Most of the former British colonies that are Caricom member-nations have been coming under increasing international pressure to abolish those laws that also include prohibiting cross-dressing.
Politicians remain wary of losing votes from, among others, the religious communities and other people who argue against erasing those laws for moral and ethical reasons.
UN Special Envoy on HIV/AIDS to the Caribbean, Dr. Edward Greene, however, notes that at least 20 percent of some Caribbean countries are gays, a cultural shift that must be considered.
Experts like Greene say those laws force vulnerable communities like commercial sex workers and Men who have Sex with Men (MSM) to go underground and so being unable to access HIV education, diagnosis care and treatment. Human rights advocates also believe that pursuing those lifestyles is a basic human right.
Acknowledging that moral, religious and political reasons have forestalled the revision, revamping and rejection of the century-old laws, he said the Caribbean plans to take a two-pronged approach. That strategy, he explained, would include rallying support from Champions for Change such as vulnerable groups, Faith Based Organisations and women’s groups as well as capitalizing on the convention that regional laws are more easily acceptable. Experts also intend to produce research on the impact of decriminalization in other countries. In that way, he explained, politicians in each jurisdiction would be better insulated from criticisms.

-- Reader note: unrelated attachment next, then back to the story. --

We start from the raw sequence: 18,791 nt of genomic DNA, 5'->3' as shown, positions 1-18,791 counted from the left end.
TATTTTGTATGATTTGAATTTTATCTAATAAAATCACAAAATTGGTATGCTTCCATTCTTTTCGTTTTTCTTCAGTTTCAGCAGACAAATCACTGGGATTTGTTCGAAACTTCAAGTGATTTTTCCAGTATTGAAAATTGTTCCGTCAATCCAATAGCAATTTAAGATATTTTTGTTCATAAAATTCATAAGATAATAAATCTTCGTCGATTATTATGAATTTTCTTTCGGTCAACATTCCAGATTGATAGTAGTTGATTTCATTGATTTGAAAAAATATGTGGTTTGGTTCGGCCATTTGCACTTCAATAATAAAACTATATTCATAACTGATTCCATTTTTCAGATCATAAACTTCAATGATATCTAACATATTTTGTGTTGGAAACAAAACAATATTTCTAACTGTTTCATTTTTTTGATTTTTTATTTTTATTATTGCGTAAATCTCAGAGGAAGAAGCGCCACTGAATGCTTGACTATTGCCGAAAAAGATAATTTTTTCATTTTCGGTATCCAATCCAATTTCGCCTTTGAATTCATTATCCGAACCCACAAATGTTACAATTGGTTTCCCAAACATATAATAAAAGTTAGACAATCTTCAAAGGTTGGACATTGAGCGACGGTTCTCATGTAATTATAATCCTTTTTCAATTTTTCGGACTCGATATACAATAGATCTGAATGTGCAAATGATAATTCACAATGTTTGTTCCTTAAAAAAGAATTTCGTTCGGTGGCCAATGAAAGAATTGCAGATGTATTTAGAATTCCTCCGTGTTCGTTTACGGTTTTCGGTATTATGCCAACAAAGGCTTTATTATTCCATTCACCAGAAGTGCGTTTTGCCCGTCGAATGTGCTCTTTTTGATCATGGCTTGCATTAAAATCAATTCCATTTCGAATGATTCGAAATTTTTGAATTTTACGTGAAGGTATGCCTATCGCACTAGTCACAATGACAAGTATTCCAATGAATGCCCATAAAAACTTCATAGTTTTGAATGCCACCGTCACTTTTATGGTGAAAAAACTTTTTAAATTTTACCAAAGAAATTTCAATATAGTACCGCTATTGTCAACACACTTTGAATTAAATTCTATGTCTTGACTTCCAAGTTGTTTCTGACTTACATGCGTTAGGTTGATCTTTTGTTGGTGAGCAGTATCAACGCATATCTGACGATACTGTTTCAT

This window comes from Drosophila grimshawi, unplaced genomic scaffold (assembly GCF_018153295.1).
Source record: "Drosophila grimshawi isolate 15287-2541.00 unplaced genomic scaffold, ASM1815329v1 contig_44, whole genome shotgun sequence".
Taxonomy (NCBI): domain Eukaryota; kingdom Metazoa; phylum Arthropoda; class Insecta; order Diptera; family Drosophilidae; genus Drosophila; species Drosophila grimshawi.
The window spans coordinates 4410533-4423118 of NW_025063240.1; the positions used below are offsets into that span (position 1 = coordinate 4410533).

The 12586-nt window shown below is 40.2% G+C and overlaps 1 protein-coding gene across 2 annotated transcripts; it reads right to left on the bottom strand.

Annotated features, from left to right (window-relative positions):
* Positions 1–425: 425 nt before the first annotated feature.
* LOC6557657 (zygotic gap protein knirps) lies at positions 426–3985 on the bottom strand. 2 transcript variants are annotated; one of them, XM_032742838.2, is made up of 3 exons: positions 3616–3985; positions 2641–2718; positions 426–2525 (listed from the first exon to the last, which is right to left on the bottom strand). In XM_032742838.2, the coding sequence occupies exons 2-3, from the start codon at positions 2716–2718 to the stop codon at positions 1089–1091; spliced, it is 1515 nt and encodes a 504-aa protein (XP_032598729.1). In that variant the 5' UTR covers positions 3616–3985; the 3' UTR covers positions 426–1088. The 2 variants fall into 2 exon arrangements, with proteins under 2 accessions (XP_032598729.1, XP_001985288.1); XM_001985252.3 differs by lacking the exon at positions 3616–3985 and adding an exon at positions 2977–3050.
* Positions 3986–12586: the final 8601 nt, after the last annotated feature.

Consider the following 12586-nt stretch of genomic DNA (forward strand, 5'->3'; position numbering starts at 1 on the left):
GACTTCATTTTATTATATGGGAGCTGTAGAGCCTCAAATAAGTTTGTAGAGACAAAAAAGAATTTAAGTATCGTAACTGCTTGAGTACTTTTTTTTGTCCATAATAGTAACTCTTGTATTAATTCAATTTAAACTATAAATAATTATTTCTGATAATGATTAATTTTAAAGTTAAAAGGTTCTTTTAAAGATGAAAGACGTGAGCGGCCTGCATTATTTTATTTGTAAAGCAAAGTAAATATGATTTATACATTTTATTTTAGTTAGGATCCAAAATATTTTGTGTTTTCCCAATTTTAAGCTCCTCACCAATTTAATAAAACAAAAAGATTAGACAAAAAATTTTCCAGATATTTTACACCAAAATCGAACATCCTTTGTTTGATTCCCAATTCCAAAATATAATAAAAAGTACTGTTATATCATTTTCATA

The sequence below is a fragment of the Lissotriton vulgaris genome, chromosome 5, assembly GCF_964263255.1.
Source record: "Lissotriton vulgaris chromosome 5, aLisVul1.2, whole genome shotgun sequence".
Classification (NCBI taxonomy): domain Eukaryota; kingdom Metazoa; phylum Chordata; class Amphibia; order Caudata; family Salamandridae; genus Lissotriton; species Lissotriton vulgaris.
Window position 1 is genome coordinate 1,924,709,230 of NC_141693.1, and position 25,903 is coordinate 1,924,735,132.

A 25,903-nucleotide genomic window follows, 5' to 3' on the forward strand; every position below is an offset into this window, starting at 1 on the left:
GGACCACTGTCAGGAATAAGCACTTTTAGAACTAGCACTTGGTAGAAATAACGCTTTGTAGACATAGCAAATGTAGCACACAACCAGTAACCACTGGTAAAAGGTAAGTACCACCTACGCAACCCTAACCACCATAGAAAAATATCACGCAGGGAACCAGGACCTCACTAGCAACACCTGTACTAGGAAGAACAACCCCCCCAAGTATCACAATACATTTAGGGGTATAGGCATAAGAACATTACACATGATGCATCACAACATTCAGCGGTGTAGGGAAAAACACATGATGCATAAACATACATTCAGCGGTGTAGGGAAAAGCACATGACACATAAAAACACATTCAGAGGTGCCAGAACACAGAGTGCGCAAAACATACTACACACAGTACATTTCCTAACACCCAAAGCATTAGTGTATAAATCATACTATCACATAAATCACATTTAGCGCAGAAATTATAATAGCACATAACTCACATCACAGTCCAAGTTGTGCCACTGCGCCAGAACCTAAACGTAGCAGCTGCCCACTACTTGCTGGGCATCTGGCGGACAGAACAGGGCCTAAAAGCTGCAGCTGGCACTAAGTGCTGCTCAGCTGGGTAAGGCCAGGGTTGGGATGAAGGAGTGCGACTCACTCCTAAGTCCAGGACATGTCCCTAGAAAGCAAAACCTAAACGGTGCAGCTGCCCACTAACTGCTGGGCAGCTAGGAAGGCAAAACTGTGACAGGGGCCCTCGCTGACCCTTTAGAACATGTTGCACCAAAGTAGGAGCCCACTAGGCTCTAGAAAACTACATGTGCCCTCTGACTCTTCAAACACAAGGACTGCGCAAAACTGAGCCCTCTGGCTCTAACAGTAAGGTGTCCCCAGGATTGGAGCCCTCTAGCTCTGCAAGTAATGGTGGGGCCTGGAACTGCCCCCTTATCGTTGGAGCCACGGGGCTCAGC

“I think what we have to do is to project a regional position on revamping the laws which would be in tune with international trends and enunciate them in such a way that we save national politicians from having to put forward these views as if they were theirs,” said Greene, a former Caricom Assistant Secretary General for Human and Social Development (COHSOD).
The UN official expects that Caribbean countries will gradually overhaul their laws in time for 2015 when the world is expected to achieve the Millennium Development Goals (MDGs) in keeping with the principles of universal access and equity. “I believe we can incrementally move towards the position of revamping the laws.”
“It might be a long struggle in some countries but once we get a couple of countries to move in a more enlightened way, I think we can move the process along,” he said on a recent edition of Demerara Waves Internet Radio’s programme, Periscope,’ that you can go here to listen.
The Pan- Caribbean Partnership Against HIV and AIDS (PANCAP) has been drafting model legislation, he said, for the past five years but “I think very often the thing is become tied up in politics.”
The UN Envoy took a shot at then Jamaican Prime Minister, Bruce Golding who had vowed that gays would not have been allowed to join his cabinet. “To deny a gay a rightful place in the politics is to go against the cultural trends that are developing,” said Greene.
“UN Special Envoy on HIV/AIDS to the Caribbean, Dr. Edward Greene, however, notes that at least 20 percent of some Caribbean countries are gays, a cultural shift that must be considered”.